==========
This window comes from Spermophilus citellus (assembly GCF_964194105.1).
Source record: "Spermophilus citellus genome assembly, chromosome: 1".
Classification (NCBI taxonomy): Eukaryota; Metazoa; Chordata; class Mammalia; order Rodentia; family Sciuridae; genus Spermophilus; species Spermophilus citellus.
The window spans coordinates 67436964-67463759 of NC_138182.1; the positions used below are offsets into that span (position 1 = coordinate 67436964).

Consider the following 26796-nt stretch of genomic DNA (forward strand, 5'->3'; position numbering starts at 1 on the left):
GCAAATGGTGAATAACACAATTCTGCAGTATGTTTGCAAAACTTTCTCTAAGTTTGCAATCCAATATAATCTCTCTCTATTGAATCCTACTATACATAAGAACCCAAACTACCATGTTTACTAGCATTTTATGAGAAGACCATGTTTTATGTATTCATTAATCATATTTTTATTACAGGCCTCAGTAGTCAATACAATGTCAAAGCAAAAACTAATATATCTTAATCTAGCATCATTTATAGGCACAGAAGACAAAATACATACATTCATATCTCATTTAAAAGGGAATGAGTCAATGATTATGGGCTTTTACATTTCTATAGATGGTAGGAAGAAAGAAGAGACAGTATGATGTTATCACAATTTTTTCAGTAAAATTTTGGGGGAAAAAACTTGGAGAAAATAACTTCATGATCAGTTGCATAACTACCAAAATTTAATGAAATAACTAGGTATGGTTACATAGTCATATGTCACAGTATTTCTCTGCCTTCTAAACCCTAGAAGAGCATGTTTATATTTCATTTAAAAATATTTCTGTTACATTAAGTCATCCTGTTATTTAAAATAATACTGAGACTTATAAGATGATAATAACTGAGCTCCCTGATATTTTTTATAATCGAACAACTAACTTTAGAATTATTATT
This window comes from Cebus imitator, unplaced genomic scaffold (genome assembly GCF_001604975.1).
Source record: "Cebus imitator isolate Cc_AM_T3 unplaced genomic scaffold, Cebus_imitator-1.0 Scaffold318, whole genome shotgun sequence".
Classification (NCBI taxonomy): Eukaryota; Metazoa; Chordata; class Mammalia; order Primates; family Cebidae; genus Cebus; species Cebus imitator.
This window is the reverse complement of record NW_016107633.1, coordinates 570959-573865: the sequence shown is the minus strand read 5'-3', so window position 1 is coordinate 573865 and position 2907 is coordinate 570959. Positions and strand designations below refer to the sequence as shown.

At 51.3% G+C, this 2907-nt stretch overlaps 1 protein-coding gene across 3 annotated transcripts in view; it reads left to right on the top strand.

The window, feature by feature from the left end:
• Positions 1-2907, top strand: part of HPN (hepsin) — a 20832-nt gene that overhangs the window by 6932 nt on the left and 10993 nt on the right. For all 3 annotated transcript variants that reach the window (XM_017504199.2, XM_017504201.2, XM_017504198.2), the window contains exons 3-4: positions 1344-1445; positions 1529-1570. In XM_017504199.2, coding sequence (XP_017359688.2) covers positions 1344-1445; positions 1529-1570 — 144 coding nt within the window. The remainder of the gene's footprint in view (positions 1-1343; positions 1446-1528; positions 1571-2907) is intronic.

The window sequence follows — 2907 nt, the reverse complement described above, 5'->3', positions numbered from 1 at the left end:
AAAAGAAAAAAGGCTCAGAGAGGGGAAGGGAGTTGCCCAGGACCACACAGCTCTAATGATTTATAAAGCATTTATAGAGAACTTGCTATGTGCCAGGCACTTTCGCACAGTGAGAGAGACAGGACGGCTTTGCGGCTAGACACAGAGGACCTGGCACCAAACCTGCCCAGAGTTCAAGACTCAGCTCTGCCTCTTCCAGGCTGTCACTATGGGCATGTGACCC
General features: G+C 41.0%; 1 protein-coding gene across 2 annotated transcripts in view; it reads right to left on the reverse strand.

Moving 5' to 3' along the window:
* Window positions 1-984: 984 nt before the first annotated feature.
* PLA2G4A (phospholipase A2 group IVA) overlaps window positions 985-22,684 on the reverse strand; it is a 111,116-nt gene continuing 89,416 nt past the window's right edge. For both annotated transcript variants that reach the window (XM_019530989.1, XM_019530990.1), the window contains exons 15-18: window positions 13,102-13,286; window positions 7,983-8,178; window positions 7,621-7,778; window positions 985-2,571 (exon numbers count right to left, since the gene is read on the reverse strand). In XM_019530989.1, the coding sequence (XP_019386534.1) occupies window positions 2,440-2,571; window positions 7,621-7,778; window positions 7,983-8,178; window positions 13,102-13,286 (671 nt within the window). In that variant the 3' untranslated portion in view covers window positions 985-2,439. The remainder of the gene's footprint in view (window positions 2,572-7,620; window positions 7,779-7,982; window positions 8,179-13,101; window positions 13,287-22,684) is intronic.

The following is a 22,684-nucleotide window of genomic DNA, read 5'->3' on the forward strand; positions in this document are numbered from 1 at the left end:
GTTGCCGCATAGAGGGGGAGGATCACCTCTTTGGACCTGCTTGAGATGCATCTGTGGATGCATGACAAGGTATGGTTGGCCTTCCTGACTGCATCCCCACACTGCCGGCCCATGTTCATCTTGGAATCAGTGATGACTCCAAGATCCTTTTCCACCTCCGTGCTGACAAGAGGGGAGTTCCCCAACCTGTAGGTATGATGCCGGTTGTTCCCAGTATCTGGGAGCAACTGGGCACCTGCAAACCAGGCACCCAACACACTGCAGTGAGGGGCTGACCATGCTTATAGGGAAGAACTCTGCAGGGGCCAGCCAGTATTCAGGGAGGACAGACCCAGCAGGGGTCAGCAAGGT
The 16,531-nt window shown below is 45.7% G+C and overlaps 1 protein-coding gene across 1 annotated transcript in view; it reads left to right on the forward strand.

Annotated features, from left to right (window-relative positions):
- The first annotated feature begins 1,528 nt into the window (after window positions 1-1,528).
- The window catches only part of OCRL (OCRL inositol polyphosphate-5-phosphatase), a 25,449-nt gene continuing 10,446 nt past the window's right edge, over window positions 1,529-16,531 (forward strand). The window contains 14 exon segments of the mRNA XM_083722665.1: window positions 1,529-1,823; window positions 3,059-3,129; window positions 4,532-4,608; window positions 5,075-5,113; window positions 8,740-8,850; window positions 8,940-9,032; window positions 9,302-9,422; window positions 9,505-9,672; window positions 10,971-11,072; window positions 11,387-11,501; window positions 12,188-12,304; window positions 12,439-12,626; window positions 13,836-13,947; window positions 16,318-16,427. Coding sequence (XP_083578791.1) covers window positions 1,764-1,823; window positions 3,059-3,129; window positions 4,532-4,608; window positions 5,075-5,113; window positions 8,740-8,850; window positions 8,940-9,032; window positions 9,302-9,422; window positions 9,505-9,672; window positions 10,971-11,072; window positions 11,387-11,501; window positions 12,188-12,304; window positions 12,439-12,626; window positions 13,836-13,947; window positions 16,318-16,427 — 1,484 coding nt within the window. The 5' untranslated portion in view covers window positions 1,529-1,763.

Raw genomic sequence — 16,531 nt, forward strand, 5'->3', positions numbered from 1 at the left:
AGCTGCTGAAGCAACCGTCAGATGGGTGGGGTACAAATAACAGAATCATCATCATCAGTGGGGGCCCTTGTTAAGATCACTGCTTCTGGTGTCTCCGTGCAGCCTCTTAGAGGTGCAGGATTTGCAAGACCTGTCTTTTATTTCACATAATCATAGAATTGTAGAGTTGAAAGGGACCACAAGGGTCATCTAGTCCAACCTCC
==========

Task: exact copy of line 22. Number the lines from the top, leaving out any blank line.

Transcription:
The 16,531-nt window shown below is 45.7% G+C and overlaps 1 protein-coding gene across 1 annotated transcript in view; it reads left to right on the forward strand.